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Kennedy cites efficiency in announcing re-election bid

By Jeff Gallatin

North Olmsted

Mayor Kevin Kennedy made it official: He’s banking on a little help from his friends to be re-elected mayor of North Olmsted.

Kennedy formally announced his plans before a crowd of about 180 supporters last Wednesday evening at the Community Cabin in North Olmsted Park. The event was attended by a mix of friends, business owners, city employees and past and present public officials. The officials were a mix of current City Council and school district leaders.

As of Friday, no one had formally filed to run against Kennedy. He defeated current North Olmsted school board President John Lasko in the nonpartisan general election in 2009. That duo had emerged from a four-way primary that eliminated then-Mayor Thomas O’Grady and businessman Tim Smith.

Kennedy, who was City Council president for more than five years before being elected nearly four years ago, said his ability to get along and work with different organizations is crucial to his success.

‘When I was running for mayor four years ago, I had people asking me, ‘Why can’t City Council and the mayor get along?” Kennedy said. “We’ve shown that we can get along and work together in this administration.”

Kennedy, who owns a computer business, also cited his strong ties with local businesses, noting his annual meet and greet session six days before the mayoral event at the Springvale Country Club restaurant and clubhouse with business owners and leaders from around northern Ohio.

“It was the best one ever in terms of people showing up and interacting with each other,” Kennedy said of it afterward. “We explained about what the city and others can do for businesses. They’re important because of all they do for the city.”

Kennedy also recounted many of the changes he’s made in the city and other actions he’s taken during his administration. He cited his seeking, and getting, a charter change from voters allowing city administrations to merge and alter departments. Kennedy utilized this to place the safety and service departments under one director and eliminate another director post by placing several smaller departments under control of the mayor’s office or the planning or human resources director.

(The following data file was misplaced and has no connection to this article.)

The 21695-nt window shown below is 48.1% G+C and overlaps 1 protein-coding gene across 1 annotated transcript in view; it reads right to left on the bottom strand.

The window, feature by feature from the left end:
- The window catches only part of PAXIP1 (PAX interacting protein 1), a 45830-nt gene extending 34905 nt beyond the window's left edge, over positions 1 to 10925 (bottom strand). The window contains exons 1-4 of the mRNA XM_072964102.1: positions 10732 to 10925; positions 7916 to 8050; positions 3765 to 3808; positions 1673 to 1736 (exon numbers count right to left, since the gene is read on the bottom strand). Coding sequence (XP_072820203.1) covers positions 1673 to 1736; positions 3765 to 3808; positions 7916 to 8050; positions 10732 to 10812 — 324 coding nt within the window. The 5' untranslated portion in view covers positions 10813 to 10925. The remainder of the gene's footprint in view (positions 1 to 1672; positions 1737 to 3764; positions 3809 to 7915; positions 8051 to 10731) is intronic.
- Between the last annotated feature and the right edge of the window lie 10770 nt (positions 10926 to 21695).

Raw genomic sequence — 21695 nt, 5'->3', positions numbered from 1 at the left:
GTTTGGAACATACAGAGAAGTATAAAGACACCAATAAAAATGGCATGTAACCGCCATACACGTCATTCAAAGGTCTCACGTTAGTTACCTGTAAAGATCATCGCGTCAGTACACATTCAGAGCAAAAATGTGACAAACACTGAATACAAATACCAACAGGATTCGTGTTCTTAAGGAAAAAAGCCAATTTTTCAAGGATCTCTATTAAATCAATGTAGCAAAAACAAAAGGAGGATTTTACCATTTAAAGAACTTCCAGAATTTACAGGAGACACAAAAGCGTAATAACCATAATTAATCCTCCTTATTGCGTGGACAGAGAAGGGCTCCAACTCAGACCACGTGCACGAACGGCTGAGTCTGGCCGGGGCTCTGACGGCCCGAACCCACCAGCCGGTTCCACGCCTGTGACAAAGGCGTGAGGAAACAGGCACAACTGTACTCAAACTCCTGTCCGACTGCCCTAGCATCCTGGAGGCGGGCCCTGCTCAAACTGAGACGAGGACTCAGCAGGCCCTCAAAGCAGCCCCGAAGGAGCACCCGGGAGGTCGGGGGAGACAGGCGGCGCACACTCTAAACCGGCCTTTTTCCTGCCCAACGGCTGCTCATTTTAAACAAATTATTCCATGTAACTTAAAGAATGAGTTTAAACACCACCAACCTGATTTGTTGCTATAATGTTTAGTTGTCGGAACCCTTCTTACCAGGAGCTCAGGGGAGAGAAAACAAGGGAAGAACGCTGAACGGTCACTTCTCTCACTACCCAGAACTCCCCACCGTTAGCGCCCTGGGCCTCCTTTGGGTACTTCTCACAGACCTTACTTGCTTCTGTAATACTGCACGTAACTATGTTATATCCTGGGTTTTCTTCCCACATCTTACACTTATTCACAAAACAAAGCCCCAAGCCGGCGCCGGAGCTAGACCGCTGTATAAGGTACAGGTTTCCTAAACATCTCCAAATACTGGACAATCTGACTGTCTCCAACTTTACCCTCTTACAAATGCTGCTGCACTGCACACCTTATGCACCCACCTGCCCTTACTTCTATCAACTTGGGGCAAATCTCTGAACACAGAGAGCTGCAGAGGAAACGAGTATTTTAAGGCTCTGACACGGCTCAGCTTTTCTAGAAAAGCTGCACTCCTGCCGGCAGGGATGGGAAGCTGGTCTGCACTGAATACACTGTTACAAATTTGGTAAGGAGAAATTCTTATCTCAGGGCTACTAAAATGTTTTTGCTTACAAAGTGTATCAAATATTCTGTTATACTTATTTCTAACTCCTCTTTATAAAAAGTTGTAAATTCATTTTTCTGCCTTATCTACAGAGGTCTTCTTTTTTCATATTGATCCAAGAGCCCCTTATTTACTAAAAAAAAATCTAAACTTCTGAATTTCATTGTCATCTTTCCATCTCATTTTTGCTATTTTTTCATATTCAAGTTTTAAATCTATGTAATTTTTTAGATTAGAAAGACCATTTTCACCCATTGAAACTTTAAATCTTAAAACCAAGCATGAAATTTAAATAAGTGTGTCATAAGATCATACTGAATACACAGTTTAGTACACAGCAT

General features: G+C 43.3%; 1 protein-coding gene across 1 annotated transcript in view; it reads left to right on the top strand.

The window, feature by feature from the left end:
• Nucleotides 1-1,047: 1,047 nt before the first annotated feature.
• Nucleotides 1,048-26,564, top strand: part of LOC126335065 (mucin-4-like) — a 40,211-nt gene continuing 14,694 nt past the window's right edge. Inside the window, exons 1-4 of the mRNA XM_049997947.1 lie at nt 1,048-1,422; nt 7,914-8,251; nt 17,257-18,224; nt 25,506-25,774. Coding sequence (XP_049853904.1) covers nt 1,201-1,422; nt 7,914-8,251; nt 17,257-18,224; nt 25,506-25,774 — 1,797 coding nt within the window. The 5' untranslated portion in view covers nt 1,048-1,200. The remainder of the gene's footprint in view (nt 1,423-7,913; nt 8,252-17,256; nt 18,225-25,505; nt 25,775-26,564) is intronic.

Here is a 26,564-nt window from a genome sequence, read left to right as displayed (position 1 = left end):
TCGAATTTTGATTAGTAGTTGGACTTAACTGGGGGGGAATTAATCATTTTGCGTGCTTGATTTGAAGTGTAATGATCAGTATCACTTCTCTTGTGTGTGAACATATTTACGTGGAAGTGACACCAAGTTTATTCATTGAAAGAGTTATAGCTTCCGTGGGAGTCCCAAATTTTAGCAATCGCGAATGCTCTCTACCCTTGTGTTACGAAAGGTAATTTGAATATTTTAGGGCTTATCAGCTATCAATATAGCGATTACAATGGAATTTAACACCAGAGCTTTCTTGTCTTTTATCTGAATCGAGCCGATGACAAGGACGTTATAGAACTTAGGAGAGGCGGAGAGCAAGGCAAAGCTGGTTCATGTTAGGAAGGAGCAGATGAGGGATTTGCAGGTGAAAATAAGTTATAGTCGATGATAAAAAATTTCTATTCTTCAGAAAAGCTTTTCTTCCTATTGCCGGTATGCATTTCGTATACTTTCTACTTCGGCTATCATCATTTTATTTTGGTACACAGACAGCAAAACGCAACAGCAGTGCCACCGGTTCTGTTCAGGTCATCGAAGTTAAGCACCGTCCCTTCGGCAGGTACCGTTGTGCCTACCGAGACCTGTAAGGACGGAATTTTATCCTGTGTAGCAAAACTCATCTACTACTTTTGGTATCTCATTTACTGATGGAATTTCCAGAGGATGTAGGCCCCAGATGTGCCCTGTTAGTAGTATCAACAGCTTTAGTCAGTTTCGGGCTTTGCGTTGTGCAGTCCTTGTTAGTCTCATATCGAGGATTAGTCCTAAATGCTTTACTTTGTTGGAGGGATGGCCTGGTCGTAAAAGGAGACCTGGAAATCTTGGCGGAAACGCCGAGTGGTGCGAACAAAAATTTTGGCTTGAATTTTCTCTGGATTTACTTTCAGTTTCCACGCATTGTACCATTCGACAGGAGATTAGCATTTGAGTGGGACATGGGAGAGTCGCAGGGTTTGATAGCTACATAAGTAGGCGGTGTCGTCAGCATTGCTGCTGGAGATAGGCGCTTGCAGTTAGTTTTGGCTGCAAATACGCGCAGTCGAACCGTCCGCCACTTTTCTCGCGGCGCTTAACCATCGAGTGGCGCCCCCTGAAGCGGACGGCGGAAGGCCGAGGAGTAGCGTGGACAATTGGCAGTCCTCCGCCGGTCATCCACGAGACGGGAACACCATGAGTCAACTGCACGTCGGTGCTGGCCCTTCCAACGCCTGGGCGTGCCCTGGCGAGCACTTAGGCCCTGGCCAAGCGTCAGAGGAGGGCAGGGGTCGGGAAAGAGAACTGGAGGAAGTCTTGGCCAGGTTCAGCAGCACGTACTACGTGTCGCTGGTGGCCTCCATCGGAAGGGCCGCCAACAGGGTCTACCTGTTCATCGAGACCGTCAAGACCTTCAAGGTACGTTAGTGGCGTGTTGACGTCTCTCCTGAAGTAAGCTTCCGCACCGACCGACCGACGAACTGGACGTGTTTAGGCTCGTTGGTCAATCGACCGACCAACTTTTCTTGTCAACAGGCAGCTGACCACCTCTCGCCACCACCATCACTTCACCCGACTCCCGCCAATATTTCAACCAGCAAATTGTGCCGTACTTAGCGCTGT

He said that and other changes designed as cost-saving measures are crucial to his method of running city government like a business. He said reducing the city’s overall indebtedness in various ways will continue to be a major goal of his administration. He cited reducing the amount borrowed for the annual street projects every year as another major goal.

“We used to borrow a million dollars every year to do that, and I didn’t see the sense of borrowing all that to pay for something that we do every year,” he said. “We’ve reduced that to a half-million, and eventually we want to eliminate completely borrowing for the annual projects.”

Kennedy also cited his formation of the North Olmsted Mayor’s Court, which began operations in mid-January. That move necessitated the city taking most of its traffic tickets and minor offenses away from the Rocky River Municipal Court system, which angered court officials as well as the administrations of the other four cities (Bay Village, Fairview Park, Rocky River and Westlake) involved in the municipal court.

“I’ll look forward to showing you the numbers for the court in a few months,” Kennedy, whose administration has estimated the city should get about $200,000 annually from the mayor’s court, said.

Kennedy said he would continue to strive for ways to make North Olmsted as efficient as possible.

 

 

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